Not all suggested pieces for “future proofed” gear, though, have to be a big-ticket item, said Keough. “A simple XLR cable, that’s future proofed,” was one such item Keough referenced as an example. But not all XLRs are created equal, she cautioned. When looking to save a few dollars on XLR cables, one can then suffer through problematic cables. Not long after, it’s not uncommon to realize one would rather get “cables that could really last and be reliable. When I get one crappy cable, often I end up needing a half hour trying to figure out what’s wrong.”
It’s one thing for a church to mention wanting to be serious with “future proofing” the gear it uses. It’s another to aggressively seek to achieve that goal. Whether a church is a contemporary or a traditional church, the prospect of seriously meeting that goal, begins with “leadership, and how they want to allocate dollars,” explained Dunaway. “It does require you to think about the direction you’re on, and how to stay current and relevant.”
Thought Process Behind What to Purchase
There’s something to be said for what people come to expect during services, especially for where they live. “As I live in Vegas, people go to the shows and are blown away,” noted Salyer, pointing to the demands on Shadow Hills’ location. “If you want people to sing Holy, Holy, Holy, playing organ here, that’s not going to work well.”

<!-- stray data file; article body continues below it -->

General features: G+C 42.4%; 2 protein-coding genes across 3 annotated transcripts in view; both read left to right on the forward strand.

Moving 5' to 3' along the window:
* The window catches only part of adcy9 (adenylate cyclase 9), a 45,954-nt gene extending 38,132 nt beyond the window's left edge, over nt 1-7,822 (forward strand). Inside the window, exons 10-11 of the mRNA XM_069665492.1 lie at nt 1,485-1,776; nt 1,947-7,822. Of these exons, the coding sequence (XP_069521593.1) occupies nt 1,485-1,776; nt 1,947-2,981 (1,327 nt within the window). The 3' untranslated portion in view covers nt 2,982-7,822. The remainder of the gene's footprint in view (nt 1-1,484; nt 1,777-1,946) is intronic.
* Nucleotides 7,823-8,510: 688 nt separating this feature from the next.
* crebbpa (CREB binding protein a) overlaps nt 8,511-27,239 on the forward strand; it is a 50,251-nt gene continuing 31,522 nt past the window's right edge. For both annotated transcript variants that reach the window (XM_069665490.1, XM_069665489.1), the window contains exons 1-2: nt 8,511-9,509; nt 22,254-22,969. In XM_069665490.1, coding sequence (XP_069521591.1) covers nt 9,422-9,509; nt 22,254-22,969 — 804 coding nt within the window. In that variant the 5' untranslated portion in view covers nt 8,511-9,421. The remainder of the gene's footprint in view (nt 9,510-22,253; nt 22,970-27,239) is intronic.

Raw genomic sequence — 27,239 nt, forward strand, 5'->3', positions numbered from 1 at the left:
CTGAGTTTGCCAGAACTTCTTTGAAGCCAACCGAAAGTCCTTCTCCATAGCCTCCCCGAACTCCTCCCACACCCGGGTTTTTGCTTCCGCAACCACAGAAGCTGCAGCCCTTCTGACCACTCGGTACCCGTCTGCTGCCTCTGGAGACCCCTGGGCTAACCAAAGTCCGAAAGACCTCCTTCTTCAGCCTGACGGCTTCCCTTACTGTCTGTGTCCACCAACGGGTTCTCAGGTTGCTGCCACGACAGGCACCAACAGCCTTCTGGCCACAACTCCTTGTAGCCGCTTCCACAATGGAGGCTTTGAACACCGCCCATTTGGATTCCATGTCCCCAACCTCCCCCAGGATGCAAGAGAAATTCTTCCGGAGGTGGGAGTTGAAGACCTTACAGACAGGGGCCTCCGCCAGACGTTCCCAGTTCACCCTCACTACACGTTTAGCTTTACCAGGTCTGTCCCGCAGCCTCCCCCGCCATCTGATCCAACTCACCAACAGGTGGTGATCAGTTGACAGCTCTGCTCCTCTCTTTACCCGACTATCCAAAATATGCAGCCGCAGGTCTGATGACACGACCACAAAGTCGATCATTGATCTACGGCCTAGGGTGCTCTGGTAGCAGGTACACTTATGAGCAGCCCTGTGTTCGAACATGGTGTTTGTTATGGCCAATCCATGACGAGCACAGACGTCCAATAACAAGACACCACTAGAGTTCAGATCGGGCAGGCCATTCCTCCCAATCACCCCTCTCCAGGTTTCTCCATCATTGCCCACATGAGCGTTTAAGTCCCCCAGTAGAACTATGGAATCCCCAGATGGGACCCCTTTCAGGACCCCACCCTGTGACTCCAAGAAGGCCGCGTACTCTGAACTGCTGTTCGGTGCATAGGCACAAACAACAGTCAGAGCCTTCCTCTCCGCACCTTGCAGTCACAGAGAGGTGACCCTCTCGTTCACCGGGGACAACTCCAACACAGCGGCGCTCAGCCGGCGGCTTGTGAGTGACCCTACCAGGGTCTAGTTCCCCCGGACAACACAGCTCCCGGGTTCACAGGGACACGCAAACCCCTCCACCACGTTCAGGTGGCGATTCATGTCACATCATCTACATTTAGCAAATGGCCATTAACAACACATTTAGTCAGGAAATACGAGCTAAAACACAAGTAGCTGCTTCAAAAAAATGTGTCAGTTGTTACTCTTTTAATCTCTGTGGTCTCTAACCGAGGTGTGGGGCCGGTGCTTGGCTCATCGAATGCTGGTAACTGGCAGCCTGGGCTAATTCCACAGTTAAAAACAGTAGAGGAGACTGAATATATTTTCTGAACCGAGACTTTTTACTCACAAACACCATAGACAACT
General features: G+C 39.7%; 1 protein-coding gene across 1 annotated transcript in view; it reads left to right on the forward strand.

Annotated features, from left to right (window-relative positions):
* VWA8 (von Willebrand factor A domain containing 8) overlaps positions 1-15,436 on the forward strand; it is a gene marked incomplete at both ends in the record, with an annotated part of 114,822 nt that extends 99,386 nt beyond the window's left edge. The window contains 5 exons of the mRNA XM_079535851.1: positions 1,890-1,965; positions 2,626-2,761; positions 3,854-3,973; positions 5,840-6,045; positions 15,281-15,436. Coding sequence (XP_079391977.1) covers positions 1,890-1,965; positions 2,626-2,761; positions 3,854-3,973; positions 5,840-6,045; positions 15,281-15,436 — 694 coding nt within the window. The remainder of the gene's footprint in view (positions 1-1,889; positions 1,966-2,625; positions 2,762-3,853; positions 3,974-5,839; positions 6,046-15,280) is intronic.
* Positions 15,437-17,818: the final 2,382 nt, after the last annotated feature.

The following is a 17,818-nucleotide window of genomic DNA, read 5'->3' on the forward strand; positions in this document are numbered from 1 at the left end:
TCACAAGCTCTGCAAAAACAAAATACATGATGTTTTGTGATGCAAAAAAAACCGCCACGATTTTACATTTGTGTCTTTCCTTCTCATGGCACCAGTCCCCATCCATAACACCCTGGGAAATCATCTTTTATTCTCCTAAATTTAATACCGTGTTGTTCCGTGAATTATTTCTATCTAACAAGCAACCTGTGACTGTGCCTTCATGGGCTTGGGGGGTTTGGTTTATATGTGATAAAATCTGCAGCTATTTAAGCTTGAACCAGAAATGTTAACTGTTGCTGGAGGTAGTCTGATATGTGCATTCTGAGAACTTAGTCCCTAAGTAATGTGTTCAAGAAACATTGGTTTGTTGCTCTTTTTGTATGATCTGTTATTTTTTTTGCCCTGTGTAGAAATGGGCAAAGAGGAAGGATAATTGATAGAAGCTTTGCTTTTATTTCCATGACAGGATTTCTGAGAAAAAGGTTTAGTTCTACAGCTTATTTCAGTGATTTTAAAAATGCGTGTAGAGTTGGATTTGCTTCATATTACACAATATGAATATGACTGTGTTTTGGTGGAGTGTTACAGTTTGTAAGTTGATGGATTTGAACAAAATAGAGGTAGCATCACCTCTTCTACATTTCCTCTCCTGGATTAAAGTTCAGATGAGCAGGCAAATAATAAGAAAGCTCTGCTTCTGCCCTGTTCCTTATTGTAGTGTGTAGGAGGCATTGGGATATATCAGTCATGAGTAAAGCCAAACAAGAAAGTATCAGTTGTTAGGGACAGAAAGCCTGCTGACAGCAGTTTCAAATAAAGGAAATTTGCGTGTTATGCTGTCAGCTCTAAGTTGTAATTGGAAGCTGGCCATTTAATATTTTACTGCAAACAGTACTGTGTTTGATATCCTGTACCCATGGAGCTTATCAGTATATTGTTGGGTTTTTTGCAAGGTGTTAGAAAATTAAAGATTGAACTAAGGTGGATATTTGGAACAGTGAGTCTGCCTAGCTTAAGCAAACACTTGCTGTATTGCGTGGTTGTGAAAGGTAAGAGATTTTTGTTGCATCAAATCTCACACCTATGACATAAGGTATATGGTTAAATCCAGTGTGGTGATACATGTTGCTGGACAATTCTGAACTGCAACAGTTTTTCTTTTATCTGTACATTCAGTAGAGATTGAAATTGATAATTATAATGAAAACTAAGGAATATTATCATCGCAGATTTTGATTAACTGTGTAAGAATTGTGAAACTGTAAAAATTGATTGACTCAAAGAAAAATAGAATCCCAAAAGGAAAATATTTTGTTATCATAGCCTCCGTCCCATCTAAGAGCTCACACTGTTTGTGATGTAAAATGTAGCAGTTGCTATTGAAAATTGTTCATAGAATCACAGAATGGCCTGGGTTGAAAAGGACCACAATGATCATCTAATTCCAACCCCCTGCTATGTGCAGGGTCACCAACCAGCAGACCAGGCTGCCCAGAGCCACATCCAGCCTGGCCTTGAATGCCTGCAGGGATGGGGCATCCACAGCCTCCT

How best to achieve change successfully can be done with leadership’s guidance, noted Keough. “I’ve seen traditional churches spend more money on gear than contemporary churches. It boils down to leadership culture. Some in leadership see value in the technology (from the outset), and others don’t, until the technology breaks.”
In looking to create a “future proof” template, that can be built on in future years, having flexibility is crucial. “Musical tastes can change, so you have to pivot along those lines,” explained Gates. “In picking out your system, you want pillars that will last, to build your system around.”
Andres Caamano is a writer and editor with nearly 20 years’ experience, including over four years bringing attention to the latest news in audio, video, and lighting technology for houses of worship.